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John U. Bacon: An expanding Big Ten will leave college sports "unrecognizable"

FILE - The Big Ten logo is displayed on the field before an NCAA college football game between Iowa and Miami of Ohio in Iowa City, Iowa., Aug. 31, 2019. Dealing a crushing combination to the Pac-12 on Friday, Aug. 4, 2023, the Big Ten announced Oregon and Washington would be joining the conference next August, and the Big 12 completed its raid of the beleaguered league by adding Arizona, Arizona State and Utah. (AP Photo/Charlie Neibergall, File)
Charlie Neibergall/AP
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AP
FILE - The Big Ten logo is displayed on the field before an NCAA college football game between Iowa and Miami of Ohio in Iowa City, Iowa., Aug. 31, 2019. Dealing a crushing combination to the Pac-12 on Friday, Aug. 4, 2023, the Big Ten announced Oregon and Washington would be joining the conference next August, and the Big 12 completed its raid of the beleaguered league by adding Arizona, Arizona State and Utah. (AP Photo/Charlie Neibergall, File)

Last week, there was a seismic shift in college sports, one of the oldest and biggest conferences in college football, the PAC 12, is suddenly on the brink of extinction. The Big Ten, however, where Michigan and Michigan State belong, is adding teams.

Next fall, the Big Ten will officially have 18 teams spanning from Rutgers, in New Jersey, to four new pacific coast members from Washington to Los Angeles.

Michigan Radio Sports Commentator John U. Bacon talked with Michigan Radio's Tyler Scott about how conference realignment hurts the history and tradition that makes college sports so beloved.

Tyler Scott: A week ago, the Big Ten was already planning to add the University of Southern California and UCLA to the conference next year. Then suddenly, Oregon and Washington announced they're coming to the Big Ten, too. Can you just remind us what all went down on Friday?

John U. Bacon: Musical chairs, football style, basically. And right now, PAC 12, the long, great century old conference, is imploding. Oregon and Washington knew that. They're trying to get out of there like rats off a ship. There's a third metaphor for the day. And they were dying to land the Big Ten and they got their wish. And that means a lot more money for Washington and Oregon.

Tyler Scott: Teams occasionally change conferences, but a lot of teams are changing conferences now. Why is this all going on right now?

John U. Bacon: Big Ten. Each time the game of musical chairs gets restarted, it's the Big Ten that starts it. So, Penn State 30 years ago, joins the Big Ten. And then about ten years ago, Nebraska and shortly thereafter, Maryland and Rutgers join the Big Ten. And each time every single other major conference was affected by changing teams. So that's how this thing works.

Tyler Scott: Are we going to see more?

John U. Bacon: Yes, you are. I guarantee it.

Tyler Scott: What will look like when the dust settles or what is the Big Ten's plan?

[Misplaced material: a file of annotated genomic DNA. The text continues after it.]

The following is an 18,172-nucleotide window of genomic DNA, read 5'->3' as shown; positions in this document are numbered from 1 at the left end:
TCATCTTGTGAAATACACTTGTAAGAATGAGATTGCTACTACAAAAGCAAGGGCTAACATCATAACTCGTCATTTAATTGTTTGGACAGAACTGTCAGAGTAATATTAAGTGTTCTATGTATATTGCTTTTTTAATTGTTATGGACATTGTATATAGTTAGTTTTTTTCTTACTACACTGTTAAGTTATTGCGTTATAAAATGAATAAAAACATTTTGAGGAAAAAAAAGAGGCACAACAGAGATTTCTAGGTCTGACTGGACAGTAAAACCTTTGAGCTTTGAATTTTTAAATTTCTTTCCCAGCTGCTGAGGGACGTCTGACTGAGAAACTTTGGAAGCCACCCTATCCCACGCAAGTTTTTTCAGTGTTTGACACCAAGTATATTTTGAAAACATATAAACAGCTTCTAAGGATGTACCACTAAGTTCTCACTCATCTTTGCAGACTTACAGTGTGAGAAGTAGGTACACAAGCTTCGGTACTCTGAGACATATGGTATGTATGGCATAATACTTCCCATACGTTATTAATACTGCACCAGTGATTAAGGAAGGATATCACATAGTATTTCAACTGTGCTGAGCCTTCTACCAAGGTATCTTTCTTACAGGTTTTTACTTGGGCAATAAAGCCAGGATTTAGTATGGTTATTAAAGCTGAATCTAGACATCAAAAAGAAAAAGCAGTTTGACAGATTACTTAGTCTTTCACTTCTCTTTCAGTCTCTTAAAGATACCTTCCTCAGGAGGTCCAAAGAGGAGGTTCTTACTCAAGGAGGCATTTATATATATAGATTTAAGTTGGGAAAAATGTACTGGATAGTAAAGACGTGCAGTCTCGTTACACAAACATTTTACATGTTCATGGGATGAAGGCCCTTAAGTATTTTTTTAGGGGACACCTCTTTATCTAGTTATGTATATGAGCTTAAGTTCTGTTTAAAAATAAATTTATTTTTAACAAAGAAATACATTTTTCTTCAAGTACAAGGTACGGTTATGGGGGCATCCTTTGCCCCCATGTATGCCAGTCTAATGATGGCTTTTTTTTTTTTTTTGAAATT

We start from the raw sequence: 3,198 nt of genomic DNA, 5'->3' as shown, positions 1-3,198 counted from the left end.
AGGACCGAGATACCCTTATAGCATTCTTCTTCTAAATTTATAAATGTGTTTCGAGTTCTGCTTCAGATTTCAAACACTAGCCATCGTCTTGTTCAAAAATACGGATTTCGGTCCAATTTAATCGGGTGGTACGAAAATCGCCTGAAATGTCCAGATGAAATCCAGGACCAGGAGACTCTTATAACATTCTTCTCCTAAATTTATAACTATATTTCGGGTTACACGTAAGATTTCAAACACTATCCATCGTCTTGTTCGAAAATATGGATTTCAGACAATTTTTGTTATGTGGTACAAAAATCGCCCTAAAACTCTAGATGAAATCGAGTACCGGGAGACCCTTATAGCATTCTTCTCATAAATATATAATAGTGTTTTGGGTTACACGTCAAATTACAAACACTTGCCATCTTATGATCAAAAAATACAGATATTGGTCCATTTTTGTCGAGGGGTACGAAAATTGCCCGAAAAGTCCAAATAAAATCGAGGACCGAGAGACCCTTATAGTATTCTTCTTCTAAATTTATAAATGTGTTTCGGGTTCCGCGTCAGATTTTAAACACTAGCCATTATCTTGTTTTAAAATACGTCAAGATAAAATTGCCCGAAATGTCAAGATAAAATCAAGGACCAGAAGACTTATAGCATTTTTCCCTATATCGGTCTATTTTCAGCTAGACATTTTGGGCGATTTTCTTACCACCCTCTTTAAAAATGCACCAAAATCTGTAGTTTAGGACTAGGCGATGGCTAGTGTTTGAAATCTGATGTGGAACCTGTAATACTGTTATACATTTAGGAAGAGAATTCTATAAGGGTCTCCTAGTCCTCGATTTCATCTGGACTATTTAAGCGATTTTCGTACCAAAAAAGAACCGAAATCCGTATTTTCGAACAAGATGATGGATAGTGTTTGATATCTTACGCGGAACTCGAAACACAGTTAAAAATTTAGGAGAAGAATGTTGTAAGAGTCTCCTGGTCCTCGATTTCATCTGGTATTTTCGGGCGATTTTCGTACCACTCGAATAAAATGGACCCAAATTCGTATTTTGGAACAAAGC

John U. Bacon: Unrecognizable. I would say the dust is going to be kicking up for a while. Look, the Big Ten is now Big 18. And that not only defies math, it defies geography. The place stretches from Rutgers in New York, basically New Jersey to L.A. I'm not sure you can call that a conference. So it's going to be unrecognizable to the average fan.

Tyler Scott: Presumably the conference itself and the member schools stand to make a lot more money. Who else benefits from realignment?

John U. Bacon: There's your list. Stop there.

Tyler Scott: So what are the downsides then?

John U. Bacon: The downside are for everybody else. Some fans will like the new games for a while. USC playing Michigan State is exciting, Michigan playing UCLA's exciting. But like interleague play in baseball, where the National League started playing the American League a few years ago. After a while, the novelty wears off. It can only sell novelty once and then it wears off. The downsides are travel for the student athletes. And I guarantee you, nobody asked them. The coaches don't like it. More travel for them as well, and it kind of makes less sense for tradition on top of that. So, money is the winner here and greed is undefeated.

Tyler Scott: With the downsides for players and coaches. Is there anybody in a position to push back besides fans and sportswriters?

John U. Bacon: The college presidents? Could the university presidents of the Big Ten? But they have gotten on board with both feet as usual.

Tyler Scott: The Big Ten had already announced its 2024 football schedule. Now they'll have to redo it. Any word on that coming down soon?

John U. Bacon: Won't be soon, but yeah, go ahead and tear that one up. It's useless.

Tyler Scott: John U. Bacon is the author of several national bestsellers. His latest book is called The Greatest Comeback How Team Canada Fought Back, took the Summit series and Reinvented Hockey. Thanks for talking, John.

John U. Bacon: Tyler, thank you.

Editor's note: Some quotes in this article have been edited for length and clarity. You can listen to the full interview near the top of this page.
U of M holds Michigan Radio's broadcast license.

Tyler Scott is the weekend afternoon host at Michigan Radio, though you can often hear him filling in at other times during the week. Tyler started in radio at age 18, as a board operator at WMLM 1520AM in Alma, Michigan, where he later became host of The Morning Show.
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